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Music All ears

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Dance around the world

If The New York Times Kelefa Sanneh is right, the next sensation in world music could well be a husband-and-wife team who wear their sunglasses at night: Amadou & Mariam have taken France by storm with Dimanche A Bamako (Nonesuch), the irresistible record they made over a year ago with Manu Chao that has now been released here. Sprouting from the traditional blues of their native Mali, A&Ms music grew to embrace the kind of far-flung influences that make African records hits in multicultural corners of Europe.

One of the duos most famous countrymen, Ali Farka Toure, also has a recent release on Nonesuch: Red & Green digs back before the records that made the Mali bluesman an international star in the 90s. The reissue pairs two albums from 1984 and 1988 alongside a brief but ecstatic liner essay in which the BBCs Andy Kershaw recalls how a chance encounter rescued AFT from retirement before the world had ever heard of him.

Ali Farka Toures blending of Malian tradition with American music sounds so natural that Westerners often imagine it was totally homegrown. You cant say that for the tracks on Loves a Real Thing: The Funky Fuzzy Sounds of West Africa, the latest must-have compilation from Luaka Bop. This is music for blowing minds: slices of wax on which James Brown, Hendrix, and a hundred weirder influences are filtered through distinctly African sensibilities, resulting in music that is both wonderfully unplaceable and a kick-ass party soundtrack.

Speaking of Luaka Bop, the labels Los De Abajo have released a two-CD live set on the authorized bootleg label Kufala (www.kufala.com). The collection proves that the groups tropipunk blend of latin dance styles with Mexico City rock is not something that only works in the studio.

Purer examples of Latin dance music or, since pure is a crazy word to apply to such melting-pot sounds, examples whose sound mostly ignores the rock era can be found on two great new titles: Cubas Sierra Maestra returns from a few-year absence with Son: Soul of a Nation (Riverboat), which is devoted to exploring the roots of the loosely defined genre known as Son. The group swings with laid-back charm, and surely wouldnt mind if you wanted to compare them to the Buena Vista Social Club. On Para Todos Ustedes (Smithsonian Folkways), Los Pleneros de la 21 turn the heat up a bit, with a jazzy romp through bomba and plena, the building blocks of Afro-Puerto Rican music.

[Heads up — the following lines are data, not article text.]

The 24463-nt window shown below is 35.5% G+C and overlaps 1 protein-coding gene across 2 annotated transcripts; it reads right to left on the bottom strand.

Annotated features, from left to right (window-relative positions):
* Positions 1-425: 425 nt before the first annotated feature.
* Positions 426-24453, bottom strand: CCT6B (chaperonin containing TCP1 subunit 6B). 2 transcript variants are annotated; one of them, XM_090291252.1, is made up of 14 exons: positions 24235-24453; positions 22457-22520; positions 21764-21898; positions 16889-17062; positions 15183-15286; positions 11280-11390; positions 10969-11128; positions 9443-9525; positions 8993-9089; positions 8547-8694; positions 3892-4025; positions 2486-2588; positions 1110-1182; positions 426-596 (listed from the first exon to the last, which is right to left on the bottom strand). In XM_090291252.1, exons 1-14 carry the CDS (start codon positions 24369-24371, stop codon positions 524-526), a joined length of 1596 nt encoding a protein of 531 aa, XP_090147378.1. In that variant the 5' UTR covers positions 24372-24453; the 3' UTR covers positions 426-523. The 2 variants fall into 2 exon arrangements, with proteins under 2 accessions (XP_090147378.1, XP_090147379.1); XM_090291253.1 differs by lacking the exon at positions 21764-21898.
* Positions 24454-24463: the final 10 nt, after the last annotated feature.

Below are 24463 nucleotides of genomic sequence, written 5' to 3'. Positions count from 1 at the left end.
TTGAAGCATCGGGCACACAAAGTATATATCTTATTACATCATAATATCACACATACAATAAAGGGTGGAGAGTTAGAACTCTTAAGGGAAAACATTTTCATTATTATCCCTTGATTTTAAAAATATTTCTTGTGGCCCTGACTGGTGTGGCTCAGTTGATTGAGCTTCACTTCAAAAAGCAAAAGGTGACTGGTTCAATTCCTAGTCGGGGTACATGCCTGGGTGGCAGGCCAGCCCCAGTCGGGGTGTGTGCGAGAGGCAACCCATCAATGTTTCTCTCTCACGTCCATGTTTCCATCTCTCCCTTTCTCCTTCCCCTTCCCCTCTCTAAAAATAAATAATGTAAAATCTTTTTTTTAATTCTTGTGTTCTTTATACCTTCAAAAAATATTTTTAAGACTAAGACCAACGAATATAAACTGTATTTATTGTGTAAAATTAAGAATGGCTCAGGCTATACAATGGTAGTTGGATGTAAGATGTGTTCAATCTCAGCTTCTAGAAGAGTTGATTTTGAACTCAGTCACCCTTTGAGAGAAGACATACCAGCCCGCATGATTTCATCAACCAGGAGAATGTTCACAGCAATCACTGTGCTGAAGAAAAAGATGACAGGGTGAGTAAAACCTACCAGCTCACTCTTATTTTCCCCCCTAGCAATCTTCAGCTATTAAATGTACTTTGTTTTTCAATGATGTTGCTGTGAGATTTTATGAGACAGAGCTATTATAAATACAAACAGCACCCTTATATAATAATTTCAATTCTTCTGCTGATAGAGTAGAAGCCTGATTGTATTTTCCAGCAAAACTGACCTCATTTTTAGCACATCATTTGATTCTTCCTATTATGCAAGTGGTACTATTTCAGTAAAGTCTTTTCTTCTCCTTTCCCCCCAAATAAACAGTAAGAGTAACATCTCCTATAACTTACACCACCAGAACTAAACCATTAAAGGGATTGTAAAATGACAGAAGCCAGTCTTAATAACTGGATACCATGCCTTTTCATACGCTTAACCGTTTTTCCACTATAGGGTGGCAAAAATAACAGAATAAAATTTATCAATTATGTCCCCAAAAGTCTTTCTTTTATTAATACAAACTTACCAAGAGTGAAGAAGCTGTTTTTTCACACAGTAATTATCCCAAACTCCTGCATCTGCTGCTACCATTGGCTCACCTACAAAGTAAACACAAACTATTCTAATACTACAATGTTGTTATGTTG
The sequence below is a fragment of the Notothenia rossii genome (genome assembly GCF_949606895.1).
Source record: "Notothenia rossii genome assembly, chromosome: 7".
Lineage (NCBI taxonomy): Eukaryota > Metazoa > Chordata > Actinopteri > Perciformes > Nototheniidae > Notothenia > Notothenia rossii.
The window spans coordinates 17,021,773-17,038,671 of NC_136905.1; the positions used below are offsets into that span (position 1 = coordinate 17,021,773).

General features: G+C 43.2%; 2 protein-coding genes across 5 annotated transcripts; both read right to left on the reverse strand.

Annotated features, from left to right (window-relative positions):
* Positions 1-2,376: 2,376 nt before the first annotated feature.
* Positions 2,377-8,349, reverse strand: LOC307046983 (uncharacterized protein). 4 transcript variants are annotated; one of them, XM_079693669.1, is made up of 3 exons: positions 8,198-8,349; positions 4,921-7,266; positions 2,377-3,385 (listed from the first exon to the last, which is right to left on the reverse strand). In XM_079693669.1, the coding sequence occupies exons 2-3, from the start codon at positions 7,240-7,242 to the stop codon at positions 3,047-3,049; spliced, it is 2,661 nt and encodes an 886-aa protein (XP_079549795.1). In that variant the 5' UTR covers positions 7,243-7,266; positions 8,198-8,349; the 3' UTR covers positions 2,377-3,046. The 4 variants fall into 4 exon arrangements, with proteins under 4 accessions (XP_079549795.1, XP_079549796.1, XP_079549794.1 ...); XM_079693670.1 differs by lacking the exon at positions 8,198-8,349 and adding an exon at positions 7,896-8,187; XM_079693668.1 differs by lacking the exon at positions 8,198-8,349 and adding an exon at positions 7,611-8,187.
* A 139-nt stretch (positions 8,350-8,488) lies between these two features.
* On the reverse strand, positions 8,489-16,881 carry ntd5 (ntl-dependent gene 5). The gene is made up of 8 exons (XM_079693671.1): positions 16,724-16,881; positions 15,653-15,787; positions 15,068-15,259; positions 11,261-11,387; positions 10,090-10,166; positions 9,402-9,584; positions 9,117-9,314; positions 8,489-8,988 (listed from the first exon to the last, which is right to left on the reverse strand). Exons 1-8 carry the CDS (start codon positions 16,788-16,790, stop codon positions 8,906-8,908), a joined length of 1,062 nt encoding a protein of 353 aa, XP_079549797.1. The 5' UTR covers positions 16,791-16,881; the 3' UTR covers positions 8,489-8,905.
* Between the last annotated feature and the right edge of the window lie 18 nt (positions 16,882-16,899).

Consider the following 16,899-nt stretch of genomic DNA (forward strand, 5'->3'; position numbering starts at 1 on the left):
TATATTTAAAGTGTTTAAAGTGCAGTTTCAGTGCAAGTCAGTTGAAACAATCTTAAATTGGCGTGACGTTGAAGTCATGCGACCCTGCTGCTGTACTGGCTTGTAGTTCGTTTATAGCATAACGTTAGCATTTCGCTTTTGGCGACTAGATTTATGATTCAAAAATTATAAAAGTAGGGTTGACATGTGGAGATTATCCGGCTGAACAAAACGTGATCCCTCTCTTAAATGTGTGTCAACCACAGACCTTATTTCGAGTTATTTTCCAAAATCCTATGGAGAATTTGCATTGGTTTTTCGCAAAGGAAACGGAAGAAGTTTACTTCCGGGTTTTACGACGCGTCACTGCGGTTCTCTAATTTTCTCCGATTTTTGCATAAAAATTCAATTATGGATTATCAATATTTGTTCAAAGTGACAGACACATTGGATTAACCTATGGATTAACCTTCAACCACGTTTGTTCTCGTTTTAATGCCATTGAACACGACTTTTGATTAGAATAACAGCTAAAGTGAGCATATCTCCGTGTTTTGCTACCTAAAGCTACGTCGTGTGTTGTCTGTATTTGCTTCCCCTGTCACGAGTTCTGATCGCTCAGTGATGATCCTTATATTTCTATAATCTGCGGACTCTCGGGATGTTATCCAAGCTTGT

If those discs are too hot for summer, Francisco Céspedes will happily slow things down on Autorretrato (Warner Latina), an album of ballads and torch songs on which the Cuban songwriter and retired physician almost comes across as an heir to the French chanson tradition. Over in Cape Verde, Maria de Barros is vying to inherit the mantle of her godmother, Cesaria Evora. Her new Dança Ma Mi (Dance With Me) (EMI) doesnt always stick with the regal romanticism of Evoras records she flirts with more modern sounds and with dancier tempos but de Barros delivers enough intoxicating tracks to make her worth watching.

Hopping briefly to India, Peter Gabriels Realworld label offers a disc devoted to the Sarod, a shorter and more melody-oriented cousin of the sitar that has its roots in Afghanistan. Moksha, by sixth-generation Sarod player Amjad Ali Khan, carries on the musics tradition without sounding quite like most of the traditional Indian records you may have heard.

Ali Farka Toures blending of Malian tradition with American music sounds so natural that Westerners often imagine it was totally homegrown.

Odds are, youve never heard anything like the music of Debashish Bhattacharya. On his Calcutta Slide-Guitar (Riverboat Records), Bhattacharya shows off three guitars he designed for himself, finger picked instruments on which he blends thousand-year-old Indian traditions with slide techniques borrowed from Hawaiian steel guitar.

World Music Network, which distributes Riverboat Records, has been cranking out a series of compilations inspired by the Rough Guide line of travel books. Some of the discs arent what youd call essential purchases the Rough Guide to Irish Music, ... to Salsa Dance, and ... to Celtic Music arent exactly eye-opening, although they do go beyond the usual suspects but some stray off the commercially proven path: Guides to the Sahara, the Sudan, and Bolivia may fill gaps you didnt know existed in your ethnographic music collection, while Dub makes danceable sense of a genre so sprawling that it can intimidate newcomers.

The coolest Rough installment, though, returns to the Latin arena: The Rough Guide to Boogaloo dives into one of Latin musics shortest-lived trends, a playful 60s style that simplified rhythms for the gringos while freeing up arrangements for soul-based instrumental solos. It can be goofy stuff Bobby Valentín puts a spin on the Batman TV theme thats worthy of The Late Shows Paul Shaffer but if good times are the point of dance music, boogaloo was a fad that died too soon, no matter how silly it was.

By John DeFore


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